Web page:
Make More Love exhibit explores the many realms of affection

Mike Yoder/Journal-World Photo Rachael Perry, director of the Percolator, 913 Rhode Island, is dedicating an exhibit to love, letting artists submit pieces on the various forms of love.

Mike Yoder/Journal-World Photo Forever by Tony Peterson The Percolator, 913 Rhode Island, is dedicating an exhibit to love, letting artists submit pieces on the various forms of love.

Mike Yoder/Journal-World Photo Grandmotherly

Mike Yoder/Journal-World Photo inner

Mike Yoder/Journal-World Photo Love by Paul Punzo. The Percolator, 913 Rhode Island, is dedicating an exhibit to love, letting artists submit pieces on the various forms of love.

If you go

Make More Love opens on Jan. 31 at Percolator Artspace, 913 Rhode Island, and will feature community artist submissions exploring their emotional lives through artwork as well as live performances by poet Karen Roberts and storyteller Dan Ward. The Final Fridays opening reception is open from 5 to 9 p.m. The exhibit will run until the beginning of March.

With an overwhelming response of more than 70 artist submissions to the Make Love exhibit at the Percolator Artspace last year, it was clear what they would have to do the following month of February.

Make More Love.

“And you can imagine in a space this size, we were hanging pieces ceiling to floor,” says Rachael Perry, board director of the Percolator, 913 Rhode Island St.

What do you think of when you hear the word “love”? Leaving it up to the community entirely to decide, people of all ages created and submitted their love-inspired works. They didn’t just receive visual art submissions; poets prepared readings of the sentiment and storytellers came to the opening night with love stories to perform.

“We were able to explore this theme in lots of different ways, and that was really cool,” Perry says. “When all that went on we knew that Lawrence needed something like this — a way to explore a topic that can be very complex.”

The show title is not only eye catching but also the ambiguity of theme expectations brought a wide array of scenarios that make people feel love in unique ways. That might be the love within a family, Perry says, or even the love between best friends. One piece is a photograph of an old couple who’d been in love their entire lives with a journal entry of her feelings following his death layered on top, depicting grief. This is an opportunity to use art to start these conversations.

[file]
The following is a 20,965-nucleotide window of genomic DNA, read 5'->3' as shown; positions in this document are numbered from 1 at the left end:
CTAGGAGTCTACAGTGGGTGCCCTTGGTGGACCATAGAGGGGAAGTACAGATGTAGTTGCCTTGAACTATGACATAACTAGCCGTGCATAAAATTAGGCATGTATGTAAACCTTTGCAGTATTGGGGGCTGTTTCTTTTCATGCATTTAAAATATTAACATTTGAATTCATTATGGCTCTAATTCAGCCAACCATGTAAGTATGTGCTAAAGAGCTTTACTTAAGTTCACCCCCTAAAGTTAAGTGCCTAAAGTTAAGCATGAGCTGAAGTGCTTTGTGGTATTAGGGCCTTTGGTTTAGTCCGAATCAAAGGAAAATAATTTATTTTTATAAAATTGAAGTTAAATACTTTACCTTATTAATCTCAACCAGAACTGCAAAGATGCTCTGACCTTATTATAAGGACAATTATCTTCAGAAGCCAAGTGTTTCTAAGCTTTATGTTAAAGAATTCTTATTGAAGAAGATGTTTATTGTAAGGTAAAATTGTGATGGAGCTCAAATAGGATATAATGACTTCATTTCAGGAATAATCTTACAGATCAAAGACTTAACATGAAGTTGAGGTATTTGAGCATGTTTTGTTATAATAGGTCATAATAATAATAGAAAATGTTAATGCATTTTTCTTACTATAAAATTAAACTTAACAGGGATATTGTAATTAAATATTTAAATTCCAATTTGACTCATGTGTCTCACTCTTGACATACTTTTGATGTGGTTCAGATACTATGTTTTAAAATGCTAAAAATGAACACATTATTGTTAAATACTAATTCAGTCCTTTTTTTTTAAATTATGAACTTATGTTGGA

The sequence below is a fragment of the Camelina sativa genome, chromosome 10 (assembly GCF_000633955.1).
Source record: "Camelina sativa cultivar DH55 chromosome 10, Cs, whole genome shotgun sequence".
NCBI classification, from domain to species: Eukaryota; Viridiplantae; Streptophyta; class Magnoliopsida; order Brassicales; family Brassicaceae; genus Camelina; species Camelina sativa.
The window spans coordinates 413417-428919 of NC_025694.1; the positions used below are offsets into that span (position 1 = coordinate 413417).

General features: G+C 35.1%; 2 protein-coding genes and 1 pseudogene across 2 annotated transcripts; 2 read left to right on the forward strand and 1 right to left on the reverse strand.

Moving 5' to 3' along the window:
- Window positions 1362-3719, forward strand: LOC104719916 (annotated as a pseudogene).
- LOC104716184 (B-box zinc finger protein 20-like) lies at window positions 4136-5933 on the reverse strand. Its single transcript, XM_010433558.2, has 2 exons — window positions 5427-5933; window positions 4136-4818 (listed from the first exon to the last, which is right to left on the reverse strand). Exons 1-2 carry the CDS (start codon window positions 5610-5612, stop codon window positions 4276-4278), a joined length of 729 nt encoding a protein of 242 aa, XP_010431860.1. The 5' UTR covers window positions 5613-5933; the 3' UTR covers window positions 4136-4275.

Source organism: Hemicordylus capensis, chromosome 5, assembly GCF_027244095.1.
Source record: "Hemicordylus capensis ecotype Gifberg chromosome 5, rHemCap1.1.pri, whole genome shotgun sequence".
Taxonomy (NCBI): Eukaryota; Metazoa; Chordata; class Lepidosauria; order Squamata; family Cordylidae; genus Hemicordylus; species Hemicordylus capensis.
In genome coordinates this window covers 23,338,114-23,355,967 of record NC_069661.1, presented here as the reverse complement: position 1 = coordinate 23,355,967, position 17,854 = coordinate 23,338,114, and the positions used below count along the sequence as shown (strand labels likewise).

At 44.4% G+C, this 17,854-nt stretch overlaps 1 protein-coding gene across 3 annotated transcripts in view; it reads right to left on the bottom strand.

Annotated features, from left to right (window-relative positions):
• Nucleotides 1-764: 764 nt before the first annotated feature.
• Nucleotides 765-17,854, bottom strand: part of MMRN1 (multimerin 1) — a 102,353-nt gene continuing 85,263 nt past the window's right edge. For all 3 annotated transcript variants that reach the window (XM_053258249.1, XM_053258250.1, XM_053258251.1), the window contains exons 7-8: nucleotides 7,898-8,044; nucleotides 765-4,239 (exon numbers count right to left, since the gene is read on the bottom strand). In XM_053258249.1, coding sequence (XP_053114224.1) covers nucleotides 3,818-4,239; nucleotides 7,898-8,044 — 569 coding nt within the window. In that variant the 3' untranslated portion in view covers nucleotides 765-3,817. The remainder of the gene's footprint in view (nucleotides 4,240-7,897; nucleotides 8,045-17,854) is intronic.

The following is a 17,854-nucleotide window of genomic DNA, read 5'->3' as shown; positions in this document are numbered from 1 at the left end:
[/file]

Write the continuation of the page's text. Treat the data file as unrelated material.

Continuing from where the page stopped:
Local artist Candice Davis created an oil painting a Native American grandmother with her granddaughter, a scene that resonated with her as she is a grandma. It’s important for children to have loving adults in their lives, she says. If not, they’re going to be lost.

“Being a grandparent is very powerful,” Davis says. “I’m a social worker so it resonates with me in that respect as well, just the interest of other cultures and how across the board we have so much in common including the love of family and children and grandchildren.”

The exhibit is much more than a tribute to a multi-layered feeling. As one might imagine, “make love” inspired somewhat racy contributions, all of which were thrown onto the walls of this public artspace. The show turned the Percolator into a safe space to address the physical representation of the affection.

“People were talking about things that I’ve never heard people share in public before,” Perry says. “It’s a place to say, you know, sex is good. And the more you’re open to not being afraid to talk about these taboo subjects, the more you can find out about yourself.”

Anne Burgess, one of the artists who submitted work to Make More Love, says she used to host a Valentine’s Day party where friends could come with different art mediums celebrating eroticism, so she was happy to see the Percolator’s exhibit. She contributed three humorous pieces, one of which is called “Fridge Orgi,” a set of interactive magnets that are naked men and women.

“I think the reason I do it is because I enjoy seeing this part of our private lives that almost everybody has,” Burgess says. “I think seeing that made it just a little more public and local.”

She doesn’t expect anyone to take her pieces seriously. In another piece, she did a line drawing of a sexual act between cartoon characters Popeye and Olive, one she expects people to not necessarily discuss, but find funny.

“I’m one of those people who think that public displays of affection is good for everyone,” she says. “This is kind of a way of saying, we all do this, we all love doing this and let’s celebrate it by having an art show.”

The Make More Love show opens the door to bring up other topics that aren’t easy to speak on. Perry, exhibit facilitator, remembers a 14-year-old who approached her weeks following last year’s exhibit to ask if the Percolator would consider devoting an exhibit to gay pride and gay rights in general.

“To me I was just so excited that somebody so young would come to us as a incubator for this really current topic,” Perry says. “I think that having a topic like this then allows people to be like, ‘OK my voice can be heard.'”

Right now, the Percolator has collected more than 30 pieces of artwork for the show, but are still accepting submissions from noon until 6 p.m. today. At the opening reception on Jan. 31, storyteller Dan Ward and poet Karen Roberts will have performance pieces starting at 6:30 p.m. The exhibit will remain open until the beginning of March, and throughout that time, keep an eye out for different love-related celebration workshops.

It’s an opportunity for people to let art and creation spark memories and really dive into the depths of their thoughts, Perry says. It’s an all-inclusive, well-rounded portrayal of all the ways to love.

“I know with ‘make more love,’ it just sounds like, ‘let’s get it on,’ Perry says. “But, well, there’s some of that too.”